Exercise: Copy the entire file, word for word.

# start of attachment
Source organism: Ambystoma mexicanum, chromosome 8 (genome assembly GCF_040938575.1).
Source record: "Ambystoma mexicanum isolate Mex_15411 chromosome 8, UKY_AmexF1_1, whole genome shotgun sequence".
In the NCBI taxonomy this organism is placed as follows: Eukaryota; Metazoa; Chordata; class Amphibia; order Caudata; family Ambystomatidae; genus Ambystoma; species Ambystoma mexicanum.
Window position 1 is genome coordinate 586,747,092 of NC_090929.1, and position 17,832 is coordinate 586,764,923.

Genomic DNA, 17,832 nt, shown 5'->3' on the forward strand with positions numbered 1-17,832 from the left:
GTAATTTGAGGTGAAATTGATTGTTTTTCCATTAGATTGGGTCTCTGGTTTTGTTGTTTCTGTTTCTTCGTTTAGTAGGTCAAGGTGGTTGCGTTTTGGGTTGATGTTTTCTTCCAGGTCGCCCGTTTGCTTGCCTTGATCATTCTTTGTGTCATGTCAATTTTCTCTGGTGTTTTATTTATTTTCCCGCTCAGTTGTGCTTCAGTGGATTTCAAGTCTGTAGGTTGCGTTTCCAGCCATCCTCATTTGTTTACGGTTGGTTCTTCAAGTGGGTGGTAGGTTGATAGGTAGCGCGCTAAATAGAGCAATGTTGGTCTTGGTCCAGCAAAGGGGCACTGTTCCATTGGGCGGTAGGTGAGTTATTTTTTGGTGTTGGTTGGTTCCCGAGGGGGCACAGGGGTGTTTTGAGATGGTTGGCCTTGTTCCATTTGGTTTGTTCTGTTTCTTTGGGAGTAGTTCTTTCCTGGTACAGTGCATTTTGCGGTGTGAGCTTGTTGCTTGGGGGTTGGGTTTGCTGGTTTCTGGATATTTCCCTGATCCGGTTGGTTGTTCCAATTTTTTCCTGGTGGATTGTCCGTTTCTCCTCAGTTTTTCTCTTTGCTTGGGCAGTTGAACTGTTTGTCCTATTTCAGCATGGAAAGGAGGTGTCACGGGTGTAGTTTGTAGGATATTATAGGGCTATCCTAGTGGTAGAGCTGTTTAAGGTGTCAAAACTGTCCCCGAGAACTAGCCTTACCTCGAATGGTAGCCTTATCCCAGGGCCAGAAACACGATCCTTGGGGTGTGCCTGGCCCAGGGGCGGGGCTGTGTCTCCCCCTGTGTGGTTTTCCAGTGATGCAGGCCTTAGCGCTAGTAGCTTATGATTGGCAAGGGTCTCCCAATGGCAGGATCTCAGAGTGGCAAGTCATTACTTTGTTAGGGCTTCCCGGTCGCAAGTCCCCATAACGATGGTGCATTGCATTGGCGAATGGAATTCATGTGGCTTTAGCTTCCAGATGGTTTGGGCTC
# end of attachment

Source organism: Ambystoma mexicanum, chromosome 8 (genome assembly GCF_040938575.1).
Source record: "Ambystoma mexicanum isolate Mex_15411 chromosome 8, UKY_AmexF1_1, whole genome shotgun sequence".
In the NCBI taxonomy this organism is placed as follows: Eukaryota; Metazoa; Chordata; class Amphibia; order Caudata; family Ambystomatidae; genus Ambystoma; species Ambystoma mexicanum.
Window position 1 is genome coordinate 586,747,092 of NC_090929.1, and position 17,832 is coordinate 586,764,923.

Genomic DNA, 17,832 nt, shown 5'->3' on the forward strand with positions numbered 1-17,832 from the left:
GTAATTTGAGGTGAAATTGATTGTTTTTCCATTAGATTGGGTCTCTGGTTTTGTTGTTTCTGTTTCTTCGTTTAGTAGGTCAAGGTGGTTGCGTTTTGGGTTGATGTTTTCTTCCAGGTCGCCCGTTTGCTTGCCTTGATCATTCTTTGTGTCATGTCAATTTTCTCTGGTGTTTTATTTATTTTCCCGCTCAGTTGTGCTTCAGTGGATTTCAAGTCTGTAGGTTGCGTTTCCAGCCATCCTCATTTGTTTACGGTTGGTTCTTCAAGTGGGTGGTAGGTTGATAGGTAGCGCGCTAAATAGAGCAATGTTGGTCTTGGTCCAGCAAAGGGGCACTGTTCCATTGGGCGGTAGGTGAGTTATTTTTTGGTGTTGGTTGGTTCCCGAGGGGGCACAGGGGTGTTTTGAGATGGTTGGCCTTGTTCCATTTGGTTTGTTCTGTTTCTTTGGGAGTAGTTCTTTCCTGGTACAGTGCATTTTGCGGTGTGAGCTTGTTGCTTGGGGGTTGGGTTTGCTGGTTTCTGGATATTTCCCTGATCCGGTTGGTTGTTCCAATTTTTTCCTGGTGGATTGTCCGTTTCTCCTCAGTTTTTCTCTTTGCTTGGGCAGTTGAACTGTTTGTCCTATTTCAGCATGGAAAGGAGGTGTCACGGGTGTAGTTTGTAGGATATTATAGGGCTATCCTAGTGGTAGAGCTGTTTAAGGTGTCAAAACTGTCCCCGAGAACTAGCCTTACCTCGAATGGTAGCCTTATCCCAGGGCCAGAAACACGATCCTTGGGGTGTGCCTGGCCCAGGGGCGGGGCTGTGTCTCCCCCTGTGTGGTTTTCCAGTGATGCAGGCCTTAGCGCTAGTAGCTTATGATTGGCAAGGGTCTCCCAATGGCAGGATCTCAGAGTGGCAAGTCATTACTTTGTTAGGGCTTCCCGGTCGCAAGTCCCCATAACGATGGTGCATTGCATTGGCGAATGGAATTCATGTGGCTTTAGCTTCCAGATGGTTTGGGCTC